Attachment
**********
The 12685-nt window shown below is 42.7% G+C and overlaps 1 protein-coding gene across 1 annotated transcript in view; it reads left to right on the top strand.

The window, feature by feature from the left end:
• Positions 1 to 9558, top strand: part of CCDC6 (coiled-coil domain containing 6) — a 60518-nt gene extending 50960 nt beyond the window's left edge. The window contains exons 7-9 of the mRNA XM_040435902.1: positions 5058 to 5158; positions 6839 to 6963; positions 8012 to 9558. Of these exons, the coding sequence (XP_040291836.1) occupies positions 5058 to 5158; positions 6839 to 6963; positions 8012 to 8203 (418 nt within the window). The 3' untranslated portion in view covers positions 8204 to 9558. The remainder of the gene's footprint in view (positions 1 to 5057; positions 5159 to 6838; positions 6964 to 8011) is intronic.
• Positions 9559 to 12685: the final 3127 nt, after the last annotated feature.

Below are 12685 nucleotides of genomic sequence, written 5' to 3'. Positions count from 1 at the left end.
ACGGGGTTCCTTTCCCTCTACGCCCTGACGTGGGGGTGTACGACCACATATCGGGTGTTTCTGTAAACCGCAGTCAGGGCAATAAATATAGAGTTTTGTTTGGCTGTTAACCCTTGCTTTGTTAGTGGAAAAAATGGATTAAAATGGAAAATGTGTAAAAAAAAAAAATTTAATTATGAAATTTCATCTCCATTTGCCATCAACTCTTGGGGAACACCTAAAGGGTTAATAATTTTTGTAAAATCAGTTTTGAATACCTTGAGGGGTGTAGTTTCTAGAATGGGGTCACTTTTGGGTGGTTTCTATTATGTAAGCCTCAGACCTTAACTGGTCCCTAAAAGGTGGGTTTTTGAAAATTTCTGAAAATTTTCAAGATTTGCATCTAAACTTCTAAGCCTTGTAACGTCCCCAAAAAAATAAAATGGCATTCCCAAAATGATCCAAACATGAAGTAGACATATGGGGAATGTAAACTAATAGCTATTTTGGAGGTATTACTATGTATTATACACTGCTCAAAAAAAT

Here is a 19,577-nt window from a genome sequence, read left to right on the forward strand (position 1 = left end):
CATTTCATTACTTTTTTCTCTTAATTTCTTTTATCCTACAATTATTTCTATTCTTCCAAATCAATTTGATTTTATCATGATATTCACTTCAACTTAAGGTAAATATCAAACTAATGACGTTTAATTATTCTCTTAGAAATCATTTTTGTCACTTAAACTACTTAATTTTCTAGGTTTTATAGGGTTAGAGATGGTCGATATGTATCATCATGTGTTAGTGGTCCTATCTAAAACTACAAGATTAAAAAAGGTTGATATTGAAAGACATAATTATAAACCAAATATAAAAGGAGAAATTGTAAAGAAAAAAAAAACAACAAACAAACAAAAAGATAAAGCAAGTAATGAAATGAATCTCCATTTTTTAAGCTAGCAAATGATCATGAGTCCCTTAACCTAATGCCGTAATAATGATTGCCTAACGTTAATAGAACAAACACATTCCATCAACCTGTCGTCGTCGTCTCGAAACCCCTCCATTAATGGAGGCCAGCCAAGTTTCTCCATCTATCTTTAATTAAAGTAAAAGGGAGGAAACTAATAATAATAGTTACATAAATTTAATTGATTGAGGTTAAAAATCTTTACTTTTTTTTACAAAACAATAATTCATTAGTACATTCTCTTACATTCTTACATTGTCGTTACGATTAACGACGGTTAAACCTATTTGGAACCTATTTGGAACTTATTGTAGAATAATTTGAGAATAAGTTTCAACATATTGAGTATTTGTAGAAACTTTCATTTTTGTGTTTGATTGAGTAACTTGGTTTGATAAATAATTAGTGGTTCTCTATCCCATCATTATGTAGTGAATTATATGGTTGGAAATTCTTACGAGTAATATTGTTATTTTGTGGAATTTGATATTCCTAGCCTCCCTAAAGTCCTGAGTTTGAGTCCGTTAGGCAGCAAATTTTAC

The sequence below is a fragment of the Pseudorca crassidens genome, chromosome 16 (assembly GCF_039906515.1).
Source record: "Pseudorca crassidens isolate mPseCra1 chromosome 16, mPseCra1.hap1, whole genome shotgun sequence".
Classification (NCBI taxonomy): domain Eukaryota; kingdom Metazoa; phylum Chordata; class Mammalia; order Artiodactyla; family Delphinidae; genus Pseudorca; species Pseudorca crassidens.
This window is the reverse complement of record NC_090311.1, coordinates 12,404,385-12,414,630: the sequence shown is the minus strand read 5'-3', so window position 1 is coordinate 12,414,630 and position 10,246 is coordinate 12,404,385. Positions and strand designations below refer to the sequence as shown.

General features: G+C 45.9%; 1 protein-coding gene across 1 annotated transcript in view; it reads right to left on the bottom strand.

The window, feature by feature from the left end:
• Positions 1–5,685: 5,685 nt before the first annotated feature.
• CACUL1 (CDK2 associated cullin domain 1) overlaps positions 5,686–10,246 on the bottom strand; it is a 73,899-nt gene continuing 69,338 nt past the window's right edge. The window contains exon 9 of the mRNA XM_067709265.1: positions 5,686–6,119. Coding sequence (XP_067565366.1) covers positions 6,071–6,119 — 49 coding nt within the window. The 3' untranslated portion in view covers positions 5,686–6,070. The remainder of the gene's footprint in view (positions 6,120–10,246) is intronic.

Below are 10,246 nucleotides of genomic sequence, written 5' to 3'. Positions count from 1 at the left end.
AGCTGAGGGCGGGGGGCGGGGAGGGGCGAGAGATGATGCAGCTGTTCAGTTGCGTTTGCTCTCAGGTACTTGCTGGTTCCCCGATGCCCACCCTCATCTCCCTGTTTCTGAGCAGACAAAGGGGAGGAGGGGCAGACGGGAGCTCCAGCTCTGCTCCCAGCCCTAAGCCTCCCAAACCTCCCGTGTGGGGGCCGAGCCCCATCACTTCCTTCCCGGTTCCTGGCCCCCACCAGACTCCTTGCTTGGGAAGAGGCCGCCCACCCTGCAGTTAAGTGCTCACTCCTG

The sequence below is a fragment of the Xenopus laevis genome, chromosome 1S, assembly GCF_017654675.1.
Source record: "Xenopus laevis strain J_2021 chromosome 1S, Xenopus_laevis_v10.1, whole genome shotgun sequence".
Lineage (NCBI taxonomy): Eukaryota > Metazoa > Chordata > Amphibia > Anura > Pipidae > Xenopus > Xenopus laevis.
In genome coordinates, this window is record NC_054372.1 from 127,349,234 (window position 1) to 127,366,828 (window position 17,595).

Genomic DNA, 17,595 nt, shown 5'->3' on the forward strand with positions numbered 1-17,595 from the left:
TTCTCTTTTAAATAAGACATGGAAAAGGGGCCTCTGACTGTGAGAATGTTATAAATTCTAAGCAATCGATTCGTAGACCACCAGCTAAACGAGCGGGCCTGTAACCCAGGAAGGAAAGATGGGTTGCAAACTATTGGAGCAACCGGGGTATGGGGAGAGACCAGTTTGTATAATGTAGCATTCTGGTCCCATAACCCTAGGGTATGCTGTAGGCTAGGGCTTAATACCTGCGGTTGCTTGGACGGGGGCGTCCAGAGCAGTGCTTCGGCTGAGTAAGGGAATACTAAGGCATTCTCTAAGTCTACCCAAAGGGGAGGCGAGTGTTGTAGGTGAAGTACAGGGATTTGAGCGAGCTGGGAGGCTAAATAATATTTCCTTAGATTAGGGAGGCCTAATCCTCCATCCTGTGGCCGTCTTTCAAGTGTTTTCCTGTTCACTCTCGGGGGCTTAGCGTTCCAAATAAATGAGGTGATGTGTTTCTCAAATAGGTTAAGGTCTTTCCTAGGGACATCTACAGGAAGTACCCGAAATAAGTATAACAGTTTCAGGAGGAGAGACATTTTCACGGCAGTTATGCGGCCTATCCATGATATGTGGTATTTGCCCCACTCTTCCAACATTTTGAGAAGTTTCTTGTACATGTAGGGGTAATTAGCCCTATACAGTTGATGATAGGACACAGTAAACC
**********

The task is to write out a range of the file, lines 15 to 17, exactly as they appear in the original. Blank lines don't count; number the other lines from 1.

• Positions 1–5,685: 5,685 nt before the first annotated feature.
• CACUL1 (CDK2 associated cullin domain 1) overlaps positions 5,686–10,246 on the bottom strand; it is a 73,899-nt gene continuing 69,338 nt past the window's right edge. The window contains exon 9 of the mRNA XM_067709265.1: positions 5,686–6,119. Coding sequence (XP_067565366.1) covers positions 6,071–6,119 — 49 coding nt within the window. The 3' untranslated portion in view covers positions 5,686–6,070. The remainder of the gene's footprint in view (positions 6,120–10,246) is intronic.

Below are 10,246 nucleotides of genomic sequence, written 5' to 3'. Positions count from 1 at the left end.